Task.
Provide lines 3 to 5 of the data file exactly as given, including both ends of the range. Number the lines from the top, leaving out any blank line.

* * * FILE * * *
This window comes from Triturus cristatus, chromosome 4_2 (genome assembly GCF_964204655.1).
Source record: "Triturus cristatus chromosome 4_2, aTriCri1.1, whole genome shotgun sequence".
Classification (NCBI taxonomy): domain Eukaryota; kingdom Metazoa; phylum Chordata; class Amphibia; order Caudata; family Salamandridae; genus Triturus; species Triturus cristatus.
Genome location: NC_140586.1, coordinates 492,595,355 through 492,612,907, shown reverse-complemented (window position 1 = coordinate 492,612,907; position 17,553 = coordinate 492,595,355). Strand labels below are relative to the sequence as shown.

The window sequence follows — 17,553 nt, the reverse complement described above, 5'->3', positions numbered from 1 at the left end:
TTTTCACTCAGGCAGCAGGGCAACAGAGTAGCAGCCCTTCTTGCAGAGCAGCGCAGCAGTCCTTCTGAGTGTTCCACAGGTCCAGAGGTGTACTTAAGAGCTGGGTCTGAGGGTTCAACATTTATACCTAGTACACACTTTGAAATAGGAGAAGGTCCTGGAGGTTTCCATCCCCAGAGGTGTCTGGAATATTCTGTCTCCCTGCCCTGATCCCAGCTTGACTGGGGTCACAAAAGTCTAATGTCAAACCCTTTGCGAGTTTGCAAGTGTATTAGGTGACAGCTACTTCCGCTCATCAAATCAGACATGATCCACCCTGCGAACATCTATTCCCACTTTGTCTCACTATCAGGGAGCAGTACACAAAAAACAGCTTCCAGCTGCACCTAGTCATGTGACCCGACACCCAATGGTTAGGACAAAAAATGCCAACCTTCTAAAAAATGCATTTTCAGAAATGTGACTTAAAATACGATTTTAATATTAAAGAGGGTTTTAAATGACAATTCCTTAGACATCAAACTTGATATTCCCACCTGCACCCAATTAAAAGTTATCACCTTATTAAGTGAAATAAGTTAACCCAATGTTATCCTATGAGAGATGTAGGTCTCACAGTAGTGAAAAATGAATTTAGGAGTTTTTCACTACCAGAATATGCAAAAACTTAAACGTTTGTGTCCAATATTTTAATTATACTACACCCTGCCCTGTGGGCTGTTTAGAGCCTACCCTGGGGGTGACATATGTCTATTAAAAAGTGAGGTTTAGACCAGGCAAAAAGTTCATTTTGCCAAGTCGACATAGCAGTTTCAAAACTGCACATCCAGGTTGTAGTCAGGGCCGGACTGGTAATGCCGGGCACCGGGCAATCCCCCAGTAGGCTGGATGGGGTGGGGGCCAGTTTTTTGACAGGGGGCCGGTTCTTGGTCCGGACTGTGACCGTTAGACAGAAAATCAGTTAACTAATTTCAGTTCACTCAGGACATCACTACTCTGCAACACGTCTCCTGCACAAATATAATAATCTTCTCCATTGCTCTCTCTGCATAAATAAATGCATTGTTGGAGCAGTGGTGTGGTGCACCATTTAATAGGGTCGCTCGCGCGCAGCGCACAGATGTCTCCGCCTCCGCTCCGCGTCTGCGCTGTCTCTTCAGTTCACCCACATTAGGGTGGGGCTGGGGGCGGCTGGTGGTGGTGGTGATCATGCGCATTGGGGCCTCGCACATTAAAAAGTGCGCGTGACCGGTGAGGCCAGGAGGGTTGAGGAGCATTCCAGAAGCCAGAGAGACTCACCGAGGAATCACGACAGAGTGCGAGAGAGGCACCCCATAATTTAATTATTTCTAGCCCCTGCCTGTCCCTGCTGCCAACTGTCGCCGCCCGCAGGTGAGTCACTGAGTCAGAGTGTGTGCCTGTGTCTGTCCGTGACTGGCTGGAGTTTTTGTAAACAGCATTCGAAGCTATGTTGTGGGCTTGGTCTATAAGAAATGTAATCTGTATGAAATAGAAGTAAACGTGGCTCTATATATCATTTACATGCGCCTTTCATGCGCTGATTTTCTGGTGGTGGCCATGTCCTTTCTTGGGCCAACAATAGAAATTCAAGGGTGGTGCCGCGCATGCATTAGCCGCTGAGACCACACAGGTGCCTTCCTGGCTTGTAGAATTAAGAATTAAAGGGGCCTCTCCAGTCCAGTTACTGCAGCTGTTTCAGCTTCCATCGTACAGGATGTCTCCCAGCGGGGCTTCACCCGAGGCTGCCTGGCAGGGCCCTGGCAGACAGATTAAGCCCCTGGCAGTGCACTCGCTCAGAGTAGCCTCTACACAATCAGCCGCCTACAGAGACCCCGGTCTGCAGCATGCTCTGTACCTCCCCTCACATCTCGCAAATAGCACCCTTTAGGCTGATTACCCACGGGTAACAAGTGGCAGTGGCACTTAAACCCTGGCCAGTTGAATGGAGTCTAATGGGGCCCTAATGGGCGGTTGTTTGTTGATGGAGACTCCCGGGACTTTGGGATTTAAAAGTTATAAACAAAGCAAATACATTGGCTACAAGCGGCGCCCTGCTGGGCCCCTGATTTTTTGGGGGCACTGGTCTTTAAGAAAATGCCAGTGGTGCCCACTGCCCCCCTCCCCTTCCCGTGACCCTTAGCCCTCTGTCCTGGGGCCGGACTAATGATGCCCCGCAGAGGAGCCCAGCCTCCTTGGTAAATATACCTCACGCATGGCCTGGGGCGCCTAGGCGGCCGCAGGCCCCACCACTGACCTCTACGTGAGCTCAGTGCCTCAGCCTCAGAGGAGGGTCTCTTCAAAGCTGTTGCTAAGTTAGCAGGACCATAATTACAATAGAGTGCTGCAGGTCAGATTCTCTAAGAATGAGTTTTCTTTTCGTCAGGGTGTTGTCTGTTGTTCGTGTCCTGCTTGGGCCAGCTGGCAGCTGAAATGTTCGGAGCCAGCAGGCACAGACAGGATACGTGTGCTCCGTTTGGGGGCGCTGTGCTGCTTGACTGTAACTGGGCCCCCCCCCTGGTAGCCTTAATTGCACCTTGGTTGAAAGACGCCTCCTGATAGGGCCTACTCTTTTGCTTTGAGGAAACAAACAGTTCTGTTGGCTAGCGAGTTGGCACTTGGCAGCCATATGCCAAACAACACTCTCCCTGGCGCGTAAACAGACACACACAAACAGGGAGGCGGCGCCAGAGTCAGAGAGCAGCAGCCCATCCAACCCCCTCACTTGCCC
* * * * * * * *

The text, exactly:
Classification (NCBI taxonomy): domain Eukaryota; kingdom Metazoa; phylum Chordata; class Amphibia; order Caudata; family Salamandridae; genus Triturus; species Triturus cristatus.
Genome location: NC_140586.1, coordinates 492,595,355 through 492,612,907, shown reverse-complemented (window position 1 = coordinate 492,612,907; position 17,553 = coordinate 492,595,355). Strand labels below are relative to the sequence as shown.

The window sequence follows — 17,553 nt, the reverse complement described above, 5'->3', positions numbered from 1 at the left end: